In Crowe, the self-represented party had failed to satisfy costs awards against him in eight related proceedings, over a six-year period. The self-represented litigant was unsuccessful in resisting an expensive motion by several parties. His Honour agreed that successful parties should be awarded costs. However, he decided that one party’s materials were too poorly organized for him fix a reasonable amount and referred those costs for assessment. He awarded substantial indemnity costs to another party, incurred as a result of three unnecessary attendances in court. Justice Brown commented that the self-represented litigant had become very familiar with court procedures and was using them to his advantage as it suited him, without regard for his obligation to conduct himself with civility. In this respect, don’t forget who your opponent is when setting out your costs argument: if your self-represented litigant is sophisticated or has significant experience in the legal system, make sure to highlight this for the court.
You Lost (What?!): Now What?
It is counter-intuitive but true: self-represented litigants in Ontario are entitled to costs, at the court’s discretion. Self-represented litigants are not, however, entitled to costs calculated on the same basis as parties with counsel. Self-represented litigants must be able to show that they put in time and effort to do the work typically done by a lawyer and that they suffered an opportunity cost as a result. If they have evidence of opportunity cost, they should only receive a moderate or reasonable allowance for the loss of time.13
What does this mean for you? Provide costs submissions, even if you are unsuccessful. Do not rest on your laurels; the court will not resist awarding costs against your client. Point out areas of the litigation in which your client’s reasonable efforts to settle or resolve issues were unsuccessful. Point out deficiencies in the self-represented litigant’s costs submissions, if any, based on who they are and not based on “self-represented litigants” writ large. Be professional and kind, but be sure to set out factors that will assist to reduce the costs awarded against your client.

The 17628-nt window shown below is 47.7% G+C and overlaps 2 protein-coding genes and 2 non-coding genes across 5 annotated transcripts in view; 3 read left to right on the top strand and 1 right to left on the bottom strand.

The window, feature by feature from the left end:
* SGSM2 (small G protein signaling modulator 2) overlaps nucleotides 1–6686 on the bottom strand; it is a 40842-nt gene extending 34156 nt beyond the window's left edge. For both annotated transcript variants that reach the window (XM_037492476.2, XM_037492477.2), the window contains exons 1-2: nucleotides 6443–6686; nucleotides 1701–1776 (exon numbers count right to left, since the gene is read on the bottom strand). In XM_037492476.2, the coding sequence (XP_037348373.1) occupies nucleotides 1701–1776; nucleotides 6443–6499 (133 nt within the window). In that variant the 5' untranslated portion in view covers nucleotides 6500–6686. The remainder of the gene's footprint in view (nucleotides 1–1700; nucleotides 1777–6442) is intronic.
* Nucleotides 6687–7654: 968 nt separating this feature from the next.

Will You Collect?
Perhaps it goes without saying, but a self-represented litigant who cannot afford a lawyer is also unlikely to be able to pay a substantial costs award and there is a good chance you will not be able to collect. If you are representing a client suing a self-represented litigant, this is an important discussion to have at the outset of your retainer. If you are representing a successful defendant against a self-represented litigant, you should discuss the amount of time and effort your client wants you to put into pursuing the litigant for payment.
Depending on the circumstances, for example, where the self-represented has failed to pay costs awards in the past, or failed to take necessary procedural steps ordered by the court, you may also want to consider bringing a motion for security for costs.
Further, many judges will order costs 'in the cause' (i.e.: only if you win at trial) against self-represented litigants. The courts are reluctant to make adverse costs awards against impecunious self-represented litigants to ensure that they are not denied their day in court only because they could not pay a cost award.
In the End, It's All About Proportionality
The number of self-represented litigants in the legal system continues to grow. If you haven't yet dealt with a self-represented litigant, you will. When you do, costs shouldn't be an afterthought: it is a problem you will need to consider from the start. The Attorney General has taken some steps to assist self-represented litigants in managing the litigation, such as online filing in certain Small Claims Court jurisdictions. However, as the lawyer on the file, it will fall to you to make sure (to the best that you can) that the litigation progresses efficiently and does not get derailed.
Make sure you are acting with proportionality in minddon't bring unnecessary expensive procedural motions or insist on strict compliance with the Rules where it will be expensive and onerous for your client and the self-represented litigant to do so: for example: it may be appropriate in the circumstances to accept late service of motion materials if won't hurt your legal position. It may make sense accept an unsworn brief of documents rather than an affidavit of documents if you can get one sworn later and you have no concerns about authenticity, rather than bringing a motion to get one. Paper your correspondence but don't use complicated legal jargon when you can speak plainly.
These suggestions may not always be appropriate. The point is to look at all of the circumstances and make a proportional, pragmatic decision in the case at hand.
Overall, make sure each step you take is intended to advance the litigation. You will better represent your client – and there is a better chance that the court will reward you – if you don't pursue form over substance.
About the Author
Rachel Migicovsky is a litigation lawyer at Shibley Righton LLP. Her main area of practice is professional negligence. She attended Osgoode Hall from 2009 – 2012 was called to the bar in 2013. Rachel serves on the executive committees of the Ontario Bar Association's Civil Litigation section and Women Lawyers' Forum.
1 J. McFarlane, The National Self-Represented Litigants Project: Identifying and Meeting the Needs of Self Represented Litigants (May, 2013: LSUC), citing L. Hartwell, “A Profile of the Self-Represented Litigant: Highlights of Some of the Relevant Research” (paper presented to the ACCA Symposium in Winnipeg, April 19 2001 [unpublished].